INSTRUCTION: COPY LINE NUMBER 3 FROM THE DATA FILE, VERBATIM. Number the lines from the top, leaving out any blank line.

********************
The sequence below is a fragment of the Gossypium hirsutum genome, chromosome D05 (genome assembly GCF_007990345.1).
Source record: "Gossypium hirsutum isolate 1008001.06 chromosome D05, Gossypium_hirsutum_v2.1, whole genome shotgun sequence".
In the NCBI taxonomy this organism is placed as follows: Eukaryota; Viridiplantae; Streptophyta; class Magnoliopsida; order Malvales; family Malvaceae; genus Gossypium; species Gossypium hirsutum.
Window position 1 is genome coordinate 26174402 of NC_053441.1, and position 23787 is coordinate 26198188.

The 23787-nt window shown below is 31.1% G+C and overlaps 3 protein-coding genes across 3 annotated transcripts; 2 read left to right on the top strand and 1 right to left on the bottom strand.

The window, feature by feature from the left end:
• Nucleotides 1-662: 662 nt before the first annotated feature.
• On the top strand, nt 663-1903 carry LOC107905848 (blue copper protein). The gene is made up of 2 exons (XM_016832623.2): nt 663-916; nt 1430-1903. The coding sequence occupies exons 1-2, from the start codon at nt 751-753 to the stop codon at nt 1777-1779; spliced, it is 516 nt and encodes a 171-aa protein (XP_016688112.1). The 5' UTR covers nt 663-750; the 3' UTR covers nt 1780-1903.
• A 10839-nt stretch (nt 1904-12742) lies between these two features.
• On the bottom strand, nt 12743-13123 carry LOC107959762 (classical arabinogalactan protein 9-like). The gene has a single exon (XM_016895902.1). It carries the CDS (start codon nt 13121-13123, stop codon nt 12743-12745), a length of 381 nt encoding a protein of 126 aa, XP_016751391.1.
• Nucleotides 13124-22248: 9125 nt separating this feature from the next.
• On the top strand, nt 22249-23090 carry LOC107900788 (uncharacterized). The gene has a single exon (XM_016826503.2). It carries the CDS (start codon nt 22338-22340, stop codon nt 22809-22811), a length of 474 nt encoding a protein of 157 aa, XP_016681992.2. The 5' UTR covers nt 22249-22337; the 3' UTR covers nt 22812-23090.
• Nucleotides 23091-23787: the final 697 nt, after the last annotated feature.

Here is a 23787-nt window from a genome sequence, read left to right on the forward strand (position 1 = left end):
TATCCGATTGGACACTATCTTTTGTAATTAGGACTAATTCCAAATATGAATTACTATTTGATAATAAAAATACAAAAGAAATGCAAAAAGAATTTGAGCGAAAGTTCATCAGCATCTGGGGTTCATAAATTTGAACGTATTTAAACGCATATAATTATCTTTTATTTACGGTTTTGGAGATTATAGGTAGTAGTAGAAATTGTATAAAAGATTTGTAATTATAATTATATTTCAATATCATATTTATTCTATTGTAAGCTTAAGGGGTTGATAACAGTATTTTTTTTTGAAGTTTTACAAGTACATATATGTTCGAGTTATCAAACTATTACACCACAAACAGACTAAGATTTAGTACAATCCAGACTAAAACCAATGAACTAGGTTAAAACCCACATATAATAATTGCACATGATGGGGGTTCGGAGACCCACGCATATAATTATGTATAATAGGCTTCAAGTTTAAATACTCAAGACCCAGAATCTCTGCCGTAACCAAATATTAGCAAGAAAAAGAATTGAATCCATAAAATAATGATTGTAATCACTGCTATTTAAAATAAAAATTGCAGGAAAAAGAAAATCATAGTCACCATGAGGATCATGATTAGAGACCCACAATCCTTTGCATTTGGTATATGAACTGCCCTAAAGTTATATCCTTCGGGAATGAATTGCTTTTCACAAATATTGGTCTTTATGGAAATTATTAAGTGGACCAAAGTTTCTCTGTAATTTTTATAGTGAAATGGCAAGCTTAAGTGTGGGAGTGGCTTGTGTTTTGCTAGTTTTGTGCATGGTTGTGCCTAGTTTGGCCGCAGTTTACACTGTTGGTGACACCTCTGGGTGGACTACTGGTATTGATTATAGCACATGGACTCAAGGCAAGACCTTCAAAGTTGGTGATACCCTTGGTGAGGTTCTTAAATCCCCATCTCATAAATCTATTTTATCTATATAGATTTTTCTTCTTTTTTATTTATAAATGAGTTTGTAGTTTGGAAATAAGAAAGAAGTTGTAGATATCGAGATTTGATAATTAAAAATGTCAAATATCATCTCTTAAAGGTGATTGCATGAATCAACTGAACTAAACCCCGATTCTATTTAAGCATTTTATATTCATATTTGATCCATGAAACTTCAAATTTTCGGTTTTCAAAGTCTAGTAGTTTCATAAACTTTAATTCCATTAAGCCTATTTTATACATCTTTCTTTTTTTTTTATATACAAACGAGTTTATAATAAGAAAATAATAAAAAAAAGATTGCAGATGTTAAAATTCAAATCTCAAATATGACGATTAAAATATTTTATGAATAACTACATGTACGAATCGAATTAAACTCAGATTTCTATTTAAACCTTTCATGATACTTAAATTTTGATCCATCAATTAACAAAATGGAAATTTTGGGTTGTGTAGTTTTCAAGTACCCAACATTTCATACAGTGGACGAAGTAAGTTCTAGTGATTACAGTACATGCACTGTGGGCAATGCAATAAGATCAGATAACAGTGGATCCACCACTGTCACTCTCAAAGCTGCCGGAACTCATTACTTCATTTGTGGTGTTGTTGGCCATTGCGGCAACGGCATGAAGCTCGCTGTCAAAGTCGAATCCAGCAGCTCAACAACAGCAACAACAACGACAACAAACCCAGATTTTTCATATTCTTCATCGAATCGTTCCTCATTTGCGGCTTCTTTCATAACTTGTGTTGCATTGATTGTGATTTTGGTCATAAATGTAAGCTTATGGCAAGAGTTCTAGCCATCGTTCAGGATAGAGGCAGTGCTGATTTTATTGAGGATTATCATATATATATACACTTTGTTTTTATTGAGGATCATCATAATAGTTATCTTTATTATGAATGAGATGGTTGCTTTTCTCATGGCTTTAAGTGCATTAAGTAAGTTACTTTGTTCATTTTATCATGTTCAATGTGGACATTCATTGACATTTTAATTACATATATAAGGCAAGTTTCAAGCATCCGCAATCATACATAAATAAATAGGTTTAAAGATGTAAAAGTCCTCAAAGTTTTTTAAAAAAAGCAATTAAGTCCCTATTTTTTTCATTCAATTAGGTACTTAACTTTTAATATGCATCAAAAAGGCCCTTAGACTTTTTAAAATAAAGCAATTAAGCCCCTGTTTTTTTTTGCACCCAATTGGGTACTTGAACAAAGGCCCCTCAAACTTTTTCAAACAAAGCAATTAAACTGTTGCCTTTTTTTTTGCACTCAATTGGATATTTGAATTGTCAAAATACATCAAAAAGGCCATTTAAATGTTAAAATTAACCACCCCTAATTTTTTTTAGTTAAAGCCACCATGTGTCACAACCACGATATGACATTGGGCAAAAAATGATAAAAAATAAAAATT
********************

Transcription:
In the NCBI taxonomy this organism is placed as follows: Eukaryota; Viridiplantae; Streptophyta; class Magnoliopsida; order Malvales; family Malvaceae; genus Gossypium; species Gossypium hirsutum.